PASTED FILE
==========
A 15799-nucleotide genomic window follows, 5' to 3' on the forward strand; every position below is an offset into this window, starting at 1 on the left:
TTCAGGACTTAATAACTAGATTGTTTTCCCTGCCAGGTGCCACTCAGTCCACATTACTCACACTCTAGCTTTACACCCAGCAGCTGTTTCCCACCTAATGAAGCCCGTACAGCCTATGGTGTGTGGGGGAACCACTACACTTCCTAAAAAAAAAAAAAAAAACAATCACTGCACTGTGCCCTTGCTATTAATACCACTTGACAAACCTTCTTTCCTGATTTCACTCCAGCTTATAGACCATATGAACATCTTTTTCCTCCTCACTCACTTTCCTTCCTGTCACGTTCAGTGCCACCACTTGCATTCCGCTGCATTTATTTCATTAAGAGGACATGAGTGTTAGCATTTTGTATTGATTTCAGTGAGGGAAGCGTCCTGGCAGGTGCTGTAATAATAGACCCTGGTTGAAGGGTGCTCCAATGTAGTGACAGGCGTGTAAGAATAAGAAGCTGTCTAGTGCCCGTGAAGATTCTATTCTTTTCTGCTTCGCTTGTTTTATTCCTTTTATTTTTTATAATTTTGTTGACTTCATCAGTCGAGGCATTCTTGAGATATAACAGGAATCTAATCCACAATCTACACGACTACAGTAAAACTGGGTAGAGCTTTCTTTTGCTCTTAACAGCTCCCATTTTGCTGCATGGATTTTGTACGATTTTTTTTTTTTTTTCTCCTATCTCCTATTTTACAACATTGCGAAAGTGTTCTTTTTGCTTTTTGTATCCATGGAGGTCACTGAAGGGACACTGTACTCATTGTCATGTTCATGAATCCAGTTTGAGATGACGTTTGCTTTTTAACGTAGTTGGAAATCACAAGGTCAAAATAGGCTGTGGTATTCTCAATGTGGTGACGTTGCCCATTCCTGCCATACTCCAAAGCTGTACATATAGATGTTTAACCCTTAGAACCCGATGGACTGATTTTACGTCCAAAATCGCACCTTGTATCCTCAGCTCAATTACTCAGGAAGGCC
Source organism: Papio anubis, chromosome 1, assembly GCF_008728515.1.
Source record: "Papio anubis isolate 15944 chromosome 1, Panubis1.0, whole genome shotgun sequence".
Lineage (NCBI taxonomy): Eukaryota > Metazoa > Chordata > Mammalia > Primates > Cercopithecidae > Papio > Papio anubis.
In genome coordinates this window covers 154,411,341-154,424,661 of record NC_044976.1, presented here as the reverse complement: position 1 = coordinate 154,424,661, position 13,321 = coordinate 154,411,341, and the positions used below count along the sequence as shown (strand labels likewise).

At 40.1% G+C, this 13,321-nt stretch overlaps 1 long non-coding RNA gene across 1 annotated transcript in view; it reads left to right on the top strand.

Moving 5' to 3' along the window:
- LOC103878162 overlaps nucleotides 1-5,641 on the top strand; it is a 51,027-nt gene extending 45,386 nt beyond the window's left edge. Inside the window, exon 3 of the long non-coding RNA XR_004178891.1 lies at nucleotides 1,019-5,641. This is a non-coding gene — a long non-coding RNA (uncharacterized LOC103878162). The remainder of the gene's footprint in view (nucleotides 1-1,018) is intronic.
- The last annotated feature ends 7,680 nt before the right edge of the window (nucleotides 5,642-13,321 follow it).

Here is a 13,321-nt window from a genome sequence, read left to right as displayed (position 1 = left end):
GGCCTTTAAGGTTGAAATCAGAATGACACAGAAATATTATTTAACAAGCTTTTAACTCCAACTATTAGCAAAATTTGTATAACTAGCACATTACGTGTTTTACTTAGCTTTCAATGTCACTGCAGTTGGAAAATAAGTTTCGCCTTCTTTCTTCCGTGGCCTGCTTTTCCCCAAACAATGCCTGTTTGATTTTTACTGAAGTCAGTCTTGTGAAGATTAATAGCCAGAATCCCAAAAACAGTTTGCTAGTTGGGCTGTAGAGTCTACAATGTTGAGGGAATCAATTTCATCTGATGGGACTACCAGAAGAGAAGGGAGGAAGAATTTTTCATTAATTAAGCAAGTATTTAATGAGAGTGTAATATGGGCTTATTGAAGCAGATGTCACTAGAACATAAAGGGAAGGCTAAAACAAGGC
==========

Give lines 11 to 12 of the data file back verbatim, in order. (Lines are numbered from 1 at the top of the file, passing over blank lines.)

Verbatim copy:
Here is a 13,321-nt window from a genome sequence, read left to right as displayed (position 1 = left end):
GGCCTTTAAGGTTGAAATCAGAATGACACAGAAATATTATTTAACAAGCTTTTAACTCCAACTATTAGCAAAATTTGTATAACTAGCACATTACGTGTTTTACTTAGCTTTCAATGTCACTGCAGTTGGAAAATAAGTTTCGCCTTCTTTCTTCCGTGGCCTGCTTTTCCCCAAACAATGCCTGTTTGATTTTTACTGAAGTCAGTCTTGTGAAGATTAATAGCCAGAATCCCAAAAACAGTTTGCTAGTTGGGCTGTAGAGTCTACAATGTTGAGGGAATCAATTTCATCTGATGGGACTACCAGAAGAGAAGGGAGGAAGAATTTTTCATTAATTAAGCAAGTATTTAATGAGAGTGTAATATGGGCTTATTGAAGCAGATGTCACTAGAACATAAAGGGAAGGCTAAAACAAGGC